Texas Tech Law School: Contests, Calendars, Protests and MoreApril 1st, 2009
This spotlight was submitted by Robyn Katz, president of the Texas Tech Law School SALDF.
In September 2007, I received some startling news: an undergraduate student was making light of the Michael Vick situation by producing t-shirts of a Texas A&M dog being hung, with the words “Vick ‘Em” above the image. Immediately, our newly formed SALDF chapter had a meeting and called the General Counsel’s Office. With our chapter threatening to contact the media, the office said that they would get back to us as soon as possible. But by the time they did, it was too late: Virginia Tech, University of North Carolina, and California newspapers had called Texas Tech’s SALDF chapter for comments before the university took action. Out of disgust and outrage, our chapter went public with the Texas Tech newspaper, and our protests were heard. The university banned the sale of the t-shirts and didn’t allow anyone wearing the shirt into the football games. That was our first obstacle, yet we proved successful despite some initial resistance from law students and the administration.
Since the Texas Tech School of Law SALDF chapter formed in 2007, interest in animal law has grown exponentially at the school and in the community. During the fall of 2007, SALDF, the newest and probably one of the most advocacy-driven organizations at the law school, drew over twenty students at the opening meeting. This number is rather large for a new “progressive” organization, especially at such a conservative law school. However, our SALDF chapter remained hopeful that membership would grow and that students and faculty at the school would become more knowledgeable about the fastest growing specialty in law: animal law.
Despite doubts among some at the school about SALDF, our organization grew strong and remains an active force on campus and in the surrounding community. The Texas Tech SALDF has also been engaged at the national level through competitions like the National Animal Advocacy Competitions, sponsored by the Center for Animal Law Studies at Lewis & Clark. In April 2007, our chapter sent a student (who ended up being a finalist) to the Legislative Drafting and Lobbying Competition in Washington, DC. This year, with the generous help of Dean Walter Huffman, Prof. Rob Sherwin, Prof. Brian Shannon, and ALDF, a Texas Tech SALDF student was able to attend the Harvard Closing Argument Competition and was also a finalist.
In addition to the competitions, our chapter used the brilliant idea of Seton Hall’s SALDF and created calendars as a fundraiser. We called the calendars “Professors with Their Pets.” The calendar featured the Dean on the front cover with his secretary’s dog lying in front of his desk, and numerous popular professors laughing, playing, and grading with their respective dogs, cats, and even donkeys! It was a great success, with a total profit of $450. We donated $400 to the local no-kill Haven Animal Care Shelter. With the rest of the money, SALDF organized a contest to determine which Tech Law organization could donate the most time to the shelter. The organization which donated the greatest number of volunteers won $50. Selflessly, the organization that won, Texas Tech Law Review, donated the money back to the shelter!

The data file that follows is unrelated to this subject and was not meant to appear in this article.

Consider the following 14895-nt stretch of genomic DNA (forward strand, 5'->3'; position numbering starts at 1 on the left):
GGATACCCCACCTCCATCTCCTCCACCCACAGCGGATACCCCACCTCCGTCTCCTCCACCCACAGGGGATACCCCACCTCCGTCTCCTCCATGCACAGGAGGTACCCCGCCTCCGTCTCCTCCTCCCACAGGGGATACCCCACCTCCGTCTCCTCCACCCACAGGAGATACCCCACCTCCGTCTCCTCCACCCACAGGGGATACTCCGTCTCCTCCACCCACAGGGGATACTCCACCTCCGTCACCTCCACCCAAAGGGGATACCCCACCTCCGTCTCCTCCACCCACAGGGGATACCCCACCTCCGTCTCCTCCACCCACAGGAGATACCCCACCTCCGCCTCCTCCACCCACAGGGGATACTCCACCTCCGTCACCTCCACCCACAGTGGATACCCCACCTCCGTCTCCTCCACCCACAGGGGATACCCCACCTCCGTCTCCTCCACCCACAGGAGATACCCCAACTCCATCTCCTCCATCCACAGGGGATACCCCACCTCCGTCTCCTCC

Some other successful activities that our chapter completed this year were selling homemade dog biscuits, a blanket drive for the Haven Animal Care Shelter, creating a waiver for fostering dogs and cats, and protesting animal testing at the Texas Tech Health Science Center on Martin Luther King, Jr. Day. Because MLK Day is a day of remembrance and fighting for what is right, we thought it was an appropriate date to march outside the medical school with signs and literature about animal testing. Most importantly, though, our chapter focuses on alerting people in the community about the importance of animal welfare. From visiting the sheriff’s office and asking them to enforce tethering laws, to having our president publish an article about commercial breeders, to having an animal law course added to the curriculum, the Texas Tech School of Law SALDF chapter has come a long way in the short time it has been in existence. With the continuous dedication of law students and the support of the faculty and administration, the chapter will show the rest of West Texas the importance of animal welfare and animal law. The support of the entire faculty and staff at Texas Tech has been tremendous this year, and we only hope it grows.